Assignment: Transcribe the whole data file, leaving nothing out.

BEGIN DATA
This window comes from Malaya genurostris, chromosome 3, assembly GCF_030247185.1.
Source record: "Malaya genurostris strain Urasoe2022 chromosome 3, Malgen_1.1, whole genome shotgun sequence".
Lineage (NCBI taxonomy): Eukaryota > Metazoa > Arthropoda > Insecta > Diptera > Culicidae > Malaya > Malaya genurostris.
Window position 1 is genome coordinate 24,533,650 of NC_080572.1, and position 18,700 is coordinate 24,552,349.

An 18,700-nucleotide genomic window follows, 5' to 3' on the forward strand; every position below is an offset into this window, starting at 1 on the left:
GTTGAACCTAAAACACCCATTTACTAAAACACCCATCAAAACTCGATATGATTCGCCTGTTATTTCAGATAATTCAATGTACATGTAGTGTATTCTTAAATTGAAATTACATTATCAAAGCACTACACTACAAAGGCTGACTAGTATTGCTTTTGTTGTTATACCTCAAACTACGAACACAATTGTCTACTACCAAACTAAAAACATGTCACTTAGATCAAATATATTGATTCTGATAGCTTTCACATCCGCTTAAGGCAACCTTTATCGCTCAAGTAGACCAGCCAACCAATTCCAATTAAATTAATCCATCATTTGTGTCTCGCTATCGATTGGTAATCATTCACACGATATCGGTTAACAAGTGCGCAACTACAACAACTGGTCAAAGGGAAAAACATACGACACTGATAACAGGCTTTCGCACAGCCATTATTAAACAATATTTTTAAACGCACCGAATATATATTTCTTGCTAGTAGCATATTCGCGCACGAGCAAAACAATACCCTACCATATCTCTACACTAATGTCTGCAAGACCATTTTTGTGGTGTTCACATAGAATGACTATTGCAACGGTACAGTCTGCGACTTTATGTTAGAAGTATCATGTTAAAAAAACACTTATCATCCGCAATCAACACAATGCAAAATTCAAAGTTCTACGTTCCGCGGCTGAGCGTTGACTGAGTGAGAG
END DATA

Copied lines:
This window comes from Malaya genurostris, chromosome 3, assembly GCF_030247185.1.
Source record: "Malaya genurostris strain Urasoe2022 chromosome 3, Malgen_1.1, whole genome shotgun sequence".
Lineage (NCBI taxonomy): Eukaryota > Metazoa > Arthropoda > Insecta > Diptera > Culicidae > Malaya > Malaya genurostris.
Window position 1 is genome coordinate 24,533,650 of NC_080572.1, and position 18,700 is coordinate 24,552,349.

An 18,700-nucleotide genomic window follows, 5' to 3' on the forward strand; every position below is an offset into this window, starting at 1 on the left:
GTTGAACCTAAAACACCCATTTACTAAAACACCCATCAAAACTCGATATGATTCGCCTGTTATTTCAGATAATTCAATGTACATGTAGTGTATTCTTAAATTGAAATTACATTATCAAAGCACTACACTACAAAGGCTGACTAGTATTGCTTTTGTTGTTATACCTCAAACTACGAACACAATTGTCTACTACCAAACTAAAAACATGTCACTTAGATCAAATATATTGATTCTGATAGCTTTCACATCCGCTTAAGGCAACCTTTATCGCTCAAGTAGACCAGCCAACCAATTCCAATTAAATTAATCCATCATTTGTGTCTCGCTATCGATTGGTAATCATTCACACGATATCGGTTAACAAGTGCGCAACTACAACAACTGGTCAAAGGGAAAAACATACGACACTGATAACAGGCTTTCGCACAGCCATTATTAAACAATATTTTTAAACGCACCGAATATATATTTCTTGCTAGTAGCATATTCGCGCACGAGCAAAACAATACCCTACCATATCTCTACACTAATGTCTGCAAGACCATTTTTGTGGTGTTCACATAGAATGACTATTGCAACGGTACAGTCTGCGACTTTATGTTAGAAGTATCATGTTAAAAAAACACTTATCATCCGCAATCAACACAATGCAAAATTCAAAGTTCTACGTTCCGCGGCTGAGCGTTGACTGAGTGAGAG